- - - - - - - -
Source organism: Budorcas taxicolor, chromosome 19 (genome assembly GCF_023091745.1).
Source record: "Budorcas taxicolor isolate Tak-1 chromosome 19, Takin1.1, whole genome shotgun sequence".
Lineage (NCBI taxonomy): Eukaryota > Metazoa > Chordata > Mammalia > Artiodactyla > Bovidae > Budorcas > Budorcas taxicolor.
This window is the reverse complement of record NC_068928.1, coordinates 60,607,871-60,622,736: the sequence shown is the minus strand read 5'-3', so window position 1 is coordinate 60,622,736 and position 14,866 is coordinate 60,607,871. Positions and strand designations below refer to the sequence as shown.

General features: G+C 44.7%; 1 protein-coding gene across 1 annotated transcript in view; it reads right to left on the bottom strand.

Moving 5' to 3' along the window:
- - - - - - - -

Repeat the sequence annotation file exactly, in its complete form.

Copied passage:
Source organism: Budorcas taxicolor, chromosome 19 (genome assembly GCF_023091745.1).
Source record: "Budorcas taxicolor isolate Tak-1 chromosome 19, Takin1.1, whole genome shotgun sequence".
Lineage (NCBI taxonomy): Eukaryota > Metazoa > Chordata > Mammalia > Artiodactyla > Bovidae > Budorcas > Budorcas taxicolor.
This window is the reverse complement of record NC_068928.1, coordinates 60,607,871-60,622,736: the sequence shown is the minus strand read 5'-3', so window position 1 is coordinate 60,622,736 and position 14,866 is coordinate 60,607,871. Positions and strand designations below refer to the sequence as shown.

General features: G+C 44.7%; 1 protein-coding gene across 1 annotated transcript in view; it reads right to left on the bottom strand.

Moving 5' to 3' along the window: